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More than 30 percent of opioid drug overdoses in the United States involve benzodiazepines. Benzodiazepine is a sedative used to treat anxiety, panic attacks, seizures, restless leg syndrome, and help with insomnia. If someone becomes addicted, benzodiazepines and other tranquilizer type drugs, produce the most dangerous physical withdrawal symptoms. Benzodiazepine withdrawal symptoms can be severe and potentially life-threatening.

Benzodiazepines, sometimes called “benzos,” work to calm or sedate a person, by raising the level of the inhibitory neurotransmitter GABA in the brain. Common benzodiazepines include diazepam (Valium), alprazolam (Xanax), and clonazepam (Klonopin).

When taken correctly, this medication is generally safe. However, as a person abuses this type of drug, they develop a tolerance and need more and more to produce the sedated or numbing effect. When users mix benzodiazepines with other pills or alcohol, it can be fatal.

Benzodiazepine Withdrawal Symptoms

Withdrawal symptoms can begin as early as a few hours after the drug was last taken. Patients will first experience acute withdrawal, when the most physical symptoms will arise. During post-acute withdrawal, your brain is slowly beginning to go back to normal, and patients may experience more psychological withdrawal symptoms. Depressants, like benzodiazepine, can cause the opposite withdrawal effects. This can include hyperactivity of the brain that causes a multitude of symptoms like:

  • seizures
  • shakiness
  • anxiety
  • mood swings
  • agitation
  • insomnia
  • overactive reflexes
  • increased heart rate, blood pressure, and temperature with sweating
  • heart attacks
  • strokes
  • hallucinations
  • severe cravings

Medical Detox Helps Manage Withdrawal Symptoms

With the strong dangers associated with benzo withdrawals, people addicted to these types of depressants should not attempt to stop taking them on their own.

“We make sure patients are stable enough to safely transition away from the drugs,” Emmanuella Lavalliere, director of nursing at Beachside Rehab, says. “We give them specific medications to help them detox, without the painful side effects withdraws can bring on.”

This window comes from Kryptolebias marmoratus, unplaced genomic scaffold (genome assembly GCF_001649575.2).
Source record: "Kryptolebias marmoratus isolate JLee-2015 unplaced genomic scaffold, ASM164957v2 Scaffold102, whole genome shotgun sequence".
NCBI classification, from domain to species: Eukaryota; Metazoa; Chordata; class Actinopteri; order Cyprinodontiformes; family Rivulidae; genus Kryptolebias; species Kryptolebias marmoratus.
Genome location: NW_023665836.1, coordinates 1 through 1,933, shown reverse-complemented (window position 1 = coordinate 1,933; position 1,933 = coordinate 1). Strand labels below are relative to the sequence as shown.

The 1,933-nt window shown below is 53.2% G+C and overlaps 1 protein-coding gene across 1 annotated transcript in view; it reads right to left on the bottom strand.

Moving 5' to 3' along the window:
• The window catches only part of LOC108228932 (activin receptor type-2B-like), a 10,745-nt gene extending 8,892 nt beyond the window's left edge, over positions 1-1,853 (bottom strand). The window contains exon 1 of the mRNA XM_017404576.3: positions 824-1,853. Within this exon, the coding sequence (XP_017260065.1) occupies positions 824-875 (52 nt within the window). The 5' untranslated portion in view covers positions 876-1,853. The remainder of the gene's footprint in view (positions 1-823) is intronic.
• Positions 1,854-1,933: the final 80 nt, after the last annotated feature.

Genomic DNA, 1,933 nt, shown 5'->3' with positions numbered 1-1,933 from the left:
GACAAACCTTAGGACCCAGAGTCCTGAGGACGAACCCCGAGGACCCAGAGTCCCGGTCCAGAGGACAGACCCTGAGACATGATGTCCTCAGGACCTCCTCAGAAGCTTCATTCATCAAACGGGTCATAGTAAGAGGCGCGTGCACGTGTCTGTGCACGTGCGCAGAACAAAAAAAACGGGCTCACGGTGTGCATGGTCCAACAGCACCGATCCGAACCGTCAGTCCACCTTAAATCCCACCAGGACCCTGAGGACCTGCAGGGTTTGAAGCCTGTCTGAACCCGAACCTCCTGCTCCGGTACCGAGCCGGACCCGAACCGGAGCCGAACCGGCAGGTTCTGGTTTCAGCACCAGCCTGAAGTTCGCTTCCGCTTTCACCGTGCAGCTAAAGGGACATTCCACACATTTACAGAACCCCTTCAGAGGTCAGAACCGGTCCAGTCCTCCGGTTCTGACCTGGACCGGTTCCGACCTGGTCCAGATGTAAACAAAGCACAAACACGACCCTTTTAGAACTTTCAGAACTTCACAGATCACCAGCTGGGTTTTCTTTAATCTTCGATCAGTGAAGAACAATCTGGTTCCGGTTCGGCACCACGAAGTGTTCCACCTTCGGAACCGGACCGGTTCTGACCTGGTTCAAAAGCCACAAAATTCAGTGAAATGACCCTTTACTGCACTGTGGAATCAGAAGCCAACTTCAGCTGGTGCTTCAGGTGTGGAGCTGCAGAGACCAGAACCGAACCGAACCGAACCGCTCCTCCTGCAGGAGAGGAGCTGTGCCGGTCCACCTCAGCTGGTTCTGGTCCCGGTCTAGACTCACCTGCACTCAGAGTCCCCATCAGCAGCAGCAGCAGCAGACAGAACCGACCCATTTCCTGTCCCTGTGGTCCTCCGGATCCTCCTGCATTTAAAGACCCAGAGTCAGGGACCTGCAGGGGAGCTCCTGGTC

Seizures are a frequent withdrawal symptom for those addicted to benzos. “To help prevent seizures, we continue our patients on their medication from detox and always have staff performing regular checks,” Lavalliere says. “This helps provide a smooth transition from medical detox to residential care.”

What to Expect During a Benzodiazepine Detox at Beachside

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“We do a pre-assessment check of the patient right away,” Lavalliere says. “This includes any background information about the drug abuse along with a point-of-care medical observation.”

Once patients are checked in and comfortable, our nurse practitioners will complete vitals, check for coherency, and for any existing medical issues. “If the patient is considered high risk, admission is completed as soon as possible to reduce the chances of experiencing any physical symptoms,” Lavalliere says.

The medical team is involved in the recovery plan as the patient moves through treatment. If a patient starts to show signs of withdrawal or physical symptoms, the medical team is able to step in and take care of the patient.

Once the physical withdrawal symptoms begin to subside, and clients are physically able, they will begin their personalized treatment plan developed by the nursing staff and therapists.  Patients will still have access to the medical staff for a smooth transition into treatment after detox.

Therapy is introduced on the first day of treatment. This helps patients learn relaxation techniques to help deal with the anxiety and stress withdrawal can bring on. The therapist that is assigned to the client will typically ask a series of questions to determine the specific details regarding their drug use. These questions should be answered honestly and will help patients address the root cause of the benzodiazepine addiction.

To ensure a safe and successful detox from a substance dependency like benzodiazepine, it is strongly encouraged for patients to check-in to a medical detox facility and take part in an individualized detox program. Our licensed and experienced therapists can help guide you through whichever type of detox is best for you. Call 888-540-9725 for more information.